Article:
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      Apoptosis regulates human vascular calcification in vitro: evidence for initiation of vascular calcification by apoptotic bodies.

      Circulation Research
      Amino Acid Chloromethyl Ketones, pharmacology, Anthraquinones, Antigens, CD95, immunology, Apoptosis, Calcinosis, drug therapy, metabolism, pathology, Calcium, Calcium Radioisotopes, Cell Division, drug effects, Cells, Cultured, Coloring Agents, Cycloheximide, Electron Probe Microanalysis, Humans, Immunoglobulin M, In Situ Nick-End Labeling, Ki-67 Antigen, Muscle, Smooth, Vascular, cytology, Protein Synthesis Inhibitors

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          Abstract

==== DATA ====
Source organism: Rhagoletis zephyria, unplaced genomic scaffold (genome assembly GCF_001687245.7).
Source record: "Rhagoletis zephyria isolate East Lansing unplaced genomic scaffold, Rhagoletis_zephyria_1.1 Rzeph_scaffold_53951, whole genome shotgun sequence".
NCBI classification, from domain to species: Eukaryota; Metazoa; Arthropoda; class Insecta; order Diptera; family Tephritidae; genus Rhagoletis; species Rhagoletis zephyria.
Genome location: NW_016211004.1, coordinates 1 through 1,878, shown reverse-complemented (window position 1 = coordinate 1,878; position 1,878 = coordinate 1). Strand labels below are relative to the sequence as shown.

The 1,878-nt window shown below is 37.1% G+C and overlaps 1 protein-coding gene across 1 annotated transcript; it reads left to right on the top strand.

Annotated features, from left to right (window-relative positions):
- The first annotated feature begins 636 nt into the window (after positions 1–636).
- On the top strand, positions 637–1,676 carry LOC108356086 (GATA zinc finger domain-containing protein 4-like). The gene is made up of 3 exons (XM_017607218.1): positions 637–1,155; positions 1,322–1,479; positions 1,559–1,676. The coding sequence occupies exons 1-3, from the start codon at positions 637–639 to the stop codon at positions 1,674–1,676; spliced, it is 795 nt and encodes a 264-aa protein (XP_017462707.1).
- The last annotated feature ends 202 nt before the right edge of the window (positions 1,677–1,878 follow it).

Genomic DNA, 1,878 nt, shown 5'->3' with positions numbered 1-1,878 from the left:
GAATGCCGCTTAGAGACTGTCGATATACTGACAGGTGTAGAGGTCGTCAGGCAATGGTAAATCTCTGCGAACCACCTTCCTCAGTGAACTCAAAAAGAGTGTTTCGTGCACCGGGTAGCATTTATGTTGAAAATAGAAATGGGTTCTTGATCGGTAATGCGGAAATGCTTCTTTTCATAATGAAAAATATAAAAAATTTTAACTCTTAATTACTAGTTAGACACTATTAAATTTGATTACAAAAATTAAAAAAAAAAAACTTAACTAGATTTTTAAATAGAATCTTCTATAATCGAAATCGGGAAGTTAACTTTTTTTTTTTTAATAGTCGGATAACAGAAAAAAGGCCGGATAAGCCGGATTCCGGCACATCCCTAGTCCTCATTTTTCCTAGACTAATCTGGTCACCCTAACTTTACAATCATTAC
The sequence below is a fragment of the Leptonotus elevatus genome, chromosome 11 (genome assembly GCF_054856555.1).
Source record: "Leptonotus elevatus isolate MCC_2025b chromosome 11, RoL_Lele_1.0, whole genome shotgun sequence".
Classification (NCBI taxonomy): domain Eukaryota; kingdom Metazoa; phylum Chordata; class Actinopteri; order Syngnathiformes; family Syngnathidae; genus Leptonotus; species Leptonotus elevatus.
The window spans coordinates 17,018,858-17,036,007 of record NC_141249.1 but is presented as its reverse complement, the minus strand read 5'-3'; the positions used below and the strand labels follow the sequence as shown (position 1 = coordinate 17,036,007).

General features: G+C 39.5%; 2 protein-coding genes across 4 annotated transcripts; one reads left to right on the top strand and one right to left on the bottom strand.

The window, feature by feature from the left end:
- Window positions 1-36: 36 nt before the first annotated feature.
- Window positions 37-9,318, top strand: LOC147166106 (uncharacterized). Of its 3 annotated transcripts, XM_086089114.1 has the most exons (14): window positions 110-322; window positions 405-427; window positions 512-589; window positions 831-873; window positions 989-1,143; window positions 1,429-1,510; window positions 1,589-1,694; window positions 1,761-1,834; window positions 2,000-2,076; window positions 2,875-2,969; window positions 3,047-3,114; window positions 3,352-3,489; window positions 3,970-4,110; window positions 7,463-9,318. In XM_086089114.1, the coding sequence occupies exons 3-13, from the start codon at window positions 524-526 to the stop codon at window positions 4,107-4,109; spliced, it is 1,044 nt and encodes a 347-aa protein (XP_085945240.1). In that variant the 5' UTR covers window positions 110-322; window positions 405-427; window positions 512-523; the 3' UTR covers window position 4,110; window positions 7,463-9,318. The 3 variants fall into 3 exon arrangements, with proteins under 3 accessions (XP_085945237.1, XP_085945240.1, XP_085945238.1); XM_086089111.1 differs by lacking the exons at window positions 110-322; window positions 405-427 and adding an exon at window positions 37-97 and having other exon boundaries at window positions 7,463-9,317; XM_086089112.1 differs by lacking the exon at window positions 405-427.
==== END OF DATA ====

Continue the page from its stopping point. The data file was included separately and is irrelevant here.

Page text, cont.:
The mechanisms involved in the initiation of vascular calcification are not known, but matrix vesicles, the nucleation sites for calcium crystal formation in bone, are likely candidates, because similar structures have been found in calcified arteries. The regulation of matrix vesicle production is poorly understood but is thought to be associated with apoptotic cell death. In the present study, we investigated the role of apoptosis in vascular calcification. We report that apoptosis occurs in a human vascular calcification model in which postconfluent vascular smooth muscle cell (VSMC) cultures form nodules spontaneously and calcify after approximately 28 days. Apoptosis occurred before the onset of calcification in VSMC nodules and was detected by several methods, including nuclear morphology, the TUNEL technique, and external display of phosphatidyl serine. Inhibition of apoptosis with the caspase inhibitor ZVAD.fmk reduced calcification in nodules by approximately 40%, as measured by the cresolphthalein method and alizarin red staining. In addition, when apoptosis was stimulated in nodular cultures with anti-Fas IgM, there was a 10-fold increase in calcification. Furthermore, incubation of VSMC-derived apoptotic bodies with (45)Ca demonstrated that, like matrix vesicles, they can concentrate calcium. These observations provide evidence that apoptosis precedes VSMC calcification and that apoptotic bodies derived from VSMCs may act as nucleating structures for calcium crystal formation.

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